- The issue: Use of asbestos.
- Our view: Both government and private individuals should take interest in addressing the issue.
Ugandan authorities remain conspicuously silent on the continued use of asbestos across the country which puts millions to risks of cancers and other such complications associated with the carcinogenic material. We are now faced with a question of how long this will go on unchecked and at what cost?
Despite a worldwide ban, many colonial era buildings such as schools, private homes, police stations, markets remain roofed with this dangerous commodity that has been linked to deadly cancers. Asbestos, especially as a roofing material is most notorious in old school buildings, dilapidated police stations and housing quarters, among other places.
In Entebbe Municipality, the entire Central Market located in Entebbe Town, for example, is roofed with the deadly material putting thousands that go through or operate in the market at risk. Institutions like Makerere College School and Makerere University continue to grapple with the problem.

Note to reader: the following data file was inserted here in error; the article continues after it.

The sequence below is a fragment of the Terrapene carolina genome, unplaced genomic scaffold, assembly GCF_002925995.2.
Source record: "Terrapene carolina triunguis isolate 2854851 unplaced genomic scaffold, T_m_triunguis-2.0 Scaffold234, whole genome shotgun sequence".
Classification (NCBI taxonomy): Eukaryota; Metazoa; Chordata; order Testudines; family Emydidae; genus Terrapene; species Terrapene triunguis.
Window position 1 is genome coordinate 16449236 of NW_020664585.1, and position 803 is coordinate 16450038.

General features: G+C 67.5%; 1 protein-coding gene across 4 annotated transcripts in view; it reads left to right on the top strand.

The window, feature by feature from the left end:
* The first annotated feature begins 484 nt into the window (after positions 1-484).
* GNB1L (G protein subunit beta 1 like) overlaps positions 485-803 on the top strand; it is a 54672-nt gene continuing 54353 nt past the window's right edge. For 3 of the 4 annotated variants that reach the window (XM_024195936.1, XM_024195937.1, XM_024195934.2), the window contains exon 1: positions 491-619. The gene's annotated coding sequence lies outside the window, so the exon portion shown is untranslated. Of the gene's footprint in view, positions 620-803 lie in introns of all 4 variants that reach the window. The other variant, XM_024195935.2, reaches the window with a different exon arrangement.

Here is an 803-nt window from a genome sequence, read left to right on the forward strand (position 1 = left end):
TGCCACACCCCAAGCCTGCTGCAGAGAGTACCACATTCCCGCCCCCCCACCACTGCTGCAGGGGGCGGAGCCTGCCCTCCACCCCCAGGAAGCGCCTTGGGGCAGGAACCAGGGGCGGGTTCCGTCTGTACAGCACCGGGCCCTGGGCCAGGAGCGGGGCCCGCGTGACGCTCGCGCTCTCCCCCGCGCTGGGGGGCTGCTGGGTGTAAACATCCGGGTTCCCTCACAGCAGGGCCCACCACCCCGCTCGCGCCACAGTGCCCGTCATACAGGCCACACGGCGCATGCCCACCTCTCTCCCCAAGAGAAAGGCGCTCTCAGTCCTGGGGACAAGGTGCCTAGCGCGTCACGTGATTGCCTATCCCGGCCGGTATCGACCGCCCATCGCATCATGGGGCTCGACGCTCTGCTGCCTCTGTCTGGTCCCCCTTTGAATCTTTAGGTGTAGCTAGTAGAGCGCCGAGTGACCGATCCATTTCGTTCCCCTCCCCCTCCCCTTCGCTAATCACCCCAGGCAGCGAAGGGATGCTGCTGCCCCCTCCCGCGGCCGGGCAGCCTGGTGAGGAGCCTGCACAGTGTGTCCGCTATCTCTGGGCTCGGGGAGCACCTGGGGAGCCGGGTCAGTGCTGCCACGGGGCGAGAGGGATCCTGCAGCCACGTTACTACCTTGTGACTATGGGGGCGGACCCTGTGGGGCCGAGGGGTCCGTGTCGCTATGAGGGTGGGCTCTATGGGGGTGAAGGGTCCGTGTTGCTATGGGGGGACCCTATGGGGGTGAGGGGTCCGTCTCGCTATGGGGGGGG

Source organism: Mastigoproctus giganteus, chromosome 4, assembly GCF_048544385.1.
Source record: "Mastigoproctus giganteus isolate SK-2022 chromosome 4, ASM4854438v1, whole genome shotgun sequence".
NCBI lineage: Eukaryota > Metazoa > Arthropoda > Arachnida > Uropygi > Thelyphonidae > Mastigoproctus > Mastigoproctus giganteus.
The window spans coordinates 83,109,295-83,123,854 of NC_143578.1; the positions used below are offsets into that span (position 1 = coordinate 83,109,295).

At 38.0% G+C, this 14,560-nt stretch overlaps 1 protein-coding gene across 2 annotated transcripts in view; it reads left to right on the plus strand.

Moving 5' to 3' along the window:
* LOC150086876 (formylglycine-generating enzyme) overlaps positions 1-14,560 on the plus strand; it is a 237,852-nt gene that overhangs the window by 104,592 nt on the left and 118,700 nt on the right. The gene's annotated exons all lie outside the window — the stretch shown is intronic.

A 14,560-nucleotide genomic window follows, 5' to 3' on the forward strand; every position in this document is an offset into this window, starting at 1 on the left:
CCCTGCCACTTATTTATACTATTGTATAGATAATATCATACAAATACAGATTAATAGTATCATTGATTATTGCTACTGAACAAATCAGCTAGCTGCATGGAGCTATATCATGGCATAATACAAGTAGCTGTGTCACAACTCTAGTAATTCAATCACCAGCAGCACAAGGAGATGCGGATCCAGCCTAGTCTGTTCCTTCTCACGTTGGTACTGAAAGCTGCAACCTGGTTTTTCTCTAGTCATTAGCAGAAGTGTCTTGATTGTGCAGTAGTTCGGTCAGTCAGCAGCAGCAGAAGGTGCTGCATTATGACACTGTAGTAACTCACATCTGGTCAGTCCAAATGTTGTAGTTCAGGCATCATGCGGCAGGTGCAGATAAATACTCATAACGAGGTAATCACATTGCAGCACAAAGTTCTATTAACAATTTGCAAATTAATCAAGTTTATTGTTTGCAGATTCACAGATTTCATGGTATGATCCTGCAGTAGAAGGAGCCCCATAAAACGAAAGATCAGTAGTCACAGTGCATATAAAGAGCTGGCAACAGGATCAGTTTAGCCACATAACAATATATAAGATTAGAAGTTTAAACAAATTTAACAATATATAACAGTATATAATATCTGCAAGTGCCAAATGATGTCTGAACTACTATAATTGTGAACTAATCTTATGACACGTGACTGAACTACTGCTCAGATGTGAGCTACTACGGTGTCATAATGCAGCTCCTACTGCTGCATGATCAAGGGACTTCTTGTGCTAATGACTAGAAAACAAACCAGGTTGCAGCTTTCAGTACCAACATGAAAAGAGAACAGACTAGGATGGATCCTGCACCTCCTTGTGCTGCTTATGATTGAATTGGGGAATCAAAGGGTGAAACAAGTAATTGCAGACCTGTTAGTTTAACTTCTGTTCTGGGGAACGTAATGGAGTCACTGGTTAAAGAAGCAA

The UK based Health and Safety Executive notes that when materials that contain asbestos are disturbed or damaged, fibres are released into the air. When these fibres are inhaled they can cause diseases. These diseases will not affect you immediately; they often take a long time to develop, but once diagnosed, it is often too late to do anything.
Asbestos is linked to a number of fatal diseases including mesothelioma, a cancer which affects the lining of the lungs (pleura) and the lining surrounding the lower digestive tract (peritoneum), asbestos-related lung cancer and asbestosis, among others.
According to the World Health Organisation (WHO), exposure to asbestos causes different types of cancer, especially that of the lung, larynx, ovaries, and mesothelioma.
Uganda should emulate Canada, once the world’s top producer of asbestos, and other countries that have not only banned the material but are taking steps to wipe the same from the surface of their respective countries.
Over the years Parliament has made directives to phase out the use of asbestos sheets as roofing materials in all schools and technical colleges, among other places, to avert the health and safety hazards associated with its usage. Local authorities should condemn facilities in their respective jurisdictions that are still roofed with asbestos or use other asbestos materials such as pipes. Government should put a special vote (resources) to gradually replace asbestos in all public facilities.
Both government and private individuals should take interest in addressing the issue starting with replacing the deadly roofing material. The potentially negative health, social and economic effects are many. The cost is high.
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